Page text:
sake of both your nation and the world. As for climate science, we have our own challenges. The forces that humanity is exerting on the climate system are unprecedented. The great inertias of the massive ocean and ice sheets are the cause of the greatest threat – because future change builds up without the warnings that public response requires – but these inertias also provide us opportunity to achieve a soft landing for humanity and nature, provided that we have adequate understanding of the system. As with your politics, our science must advance this decade so as to be in position to provide the guidance required to achieve that soft landing. Global climate models are a useful tool for that purpose, but they must be matched by comparable focus on paleoclimate – especially the Eemian period, which appears to have been as warm as today – and on ongoing physical processes, especially in the ocean and the periphery of Antarctic ice.
I am sorry that we are leaving you – young people – with such a burden, but I know that you will accept it as a challenge. You have a magnificent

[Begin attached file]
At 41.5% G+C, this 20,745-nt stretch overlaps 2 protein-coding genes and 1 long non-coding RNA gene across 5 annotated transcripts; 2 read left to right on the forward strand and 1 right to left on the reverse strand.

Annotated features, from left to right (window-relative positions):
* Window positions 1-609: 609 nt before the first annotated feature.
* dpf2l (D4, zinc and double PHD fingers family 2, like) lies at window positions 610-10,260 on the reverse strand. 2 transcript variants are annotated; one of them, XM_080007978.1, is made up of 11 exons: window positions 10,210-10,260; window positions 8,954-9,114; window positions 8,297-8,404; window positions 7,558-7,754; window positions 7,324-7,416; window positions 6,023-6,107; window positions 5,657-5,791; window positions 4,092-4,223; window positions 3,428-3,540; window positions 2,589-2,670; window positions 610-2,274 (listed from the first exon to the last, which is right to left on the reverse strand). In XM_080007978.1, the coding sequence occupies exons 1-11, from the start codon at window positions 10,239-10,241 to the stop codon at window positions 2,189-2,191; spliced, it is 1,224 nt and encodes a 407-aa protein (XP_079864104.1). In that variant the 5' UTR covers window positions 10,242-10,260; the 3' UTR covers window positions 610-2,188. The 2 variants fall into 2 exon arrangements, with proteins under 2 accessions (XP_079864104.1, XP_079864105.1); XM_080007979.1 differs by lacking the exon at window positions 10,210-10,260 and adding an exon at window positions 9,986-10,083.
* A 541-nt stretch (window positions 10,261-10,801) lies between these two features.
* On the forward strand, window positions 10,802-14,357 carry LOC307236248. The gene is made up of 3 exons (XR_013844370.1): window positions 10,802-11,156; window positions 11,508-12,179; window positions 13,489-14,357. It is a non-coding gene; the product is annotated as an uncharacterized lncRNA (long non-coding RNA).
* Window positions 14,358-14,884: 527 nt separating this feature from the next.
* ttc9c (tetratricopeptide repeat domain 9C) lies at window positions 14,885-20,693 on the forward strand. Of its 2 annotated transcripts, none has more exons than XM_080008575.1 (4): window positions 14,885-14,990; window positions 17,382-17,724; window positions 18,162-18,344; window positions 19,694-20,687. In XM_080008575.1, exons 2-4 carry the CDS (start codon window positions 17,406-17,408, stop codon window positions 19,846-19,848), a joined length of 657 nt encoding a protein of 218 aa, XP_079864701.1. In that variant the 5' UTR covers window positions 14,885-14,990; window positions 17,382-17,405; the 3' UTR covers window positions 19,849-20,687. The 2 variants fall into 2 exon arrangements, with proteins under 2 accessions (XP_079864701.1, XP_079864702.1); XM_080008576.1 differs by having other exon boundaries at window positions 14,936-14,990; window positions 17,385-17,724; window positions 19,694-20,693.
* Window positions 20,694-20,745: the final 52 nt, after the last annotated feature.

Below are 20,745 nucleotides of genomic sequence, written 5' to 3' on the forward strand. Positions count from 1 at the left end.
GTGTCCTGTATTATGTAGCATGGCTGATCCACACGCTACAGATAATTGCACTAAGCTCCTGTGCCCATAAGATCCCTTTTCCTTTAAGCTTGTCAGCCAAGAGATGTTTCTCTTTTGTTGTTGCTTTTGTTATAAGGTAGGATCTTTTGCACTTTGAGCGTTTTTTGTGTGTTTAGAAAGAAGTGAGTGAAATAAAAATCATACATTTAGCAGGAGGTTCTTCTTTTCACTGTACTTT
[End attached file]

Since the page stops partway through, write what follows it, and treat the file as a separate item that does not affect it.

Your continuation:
opportunity to change the course of history this decade, to move the world onto a realistic path to a bright future for your own sake and for that of
your children, grandchildren and future generations
I prepared this presentation in the wake of COP26, the Conference of the Parties of the United Nations Framework Convention on Climate Change, held at Glasgow, Scotland, in November 2021. COP meetings are actually Conferences of the Pretenders. Political leaders make statements that they know – or should know – are blatant nonsense. COPs can produce numerous minor accomplishments, which is sufficient reason to continue with the meetings. However, they ignore the two elephants in the room that will determine the future.
I will also criticize three other groups. The fossil fuel industry, for disinformation campaigns and for bribery of “big green” organizations
that preserves fossil fuel emissions and locks in consequences for young people; the media for often reporting what they think the public wants to
hear, rather than what the public needs to know; and we scientists for letting the politicians, fossil fuel industry, and media get away with doing
a poor job of describing reality. One more introductory comment: the climate story does not need to be gloom and doom. There is a straightforward path to a bright future, but we must be honest about what is needed and follow the science. To achieve the bright future, young people must understand what is needed and affect the political process accordingly.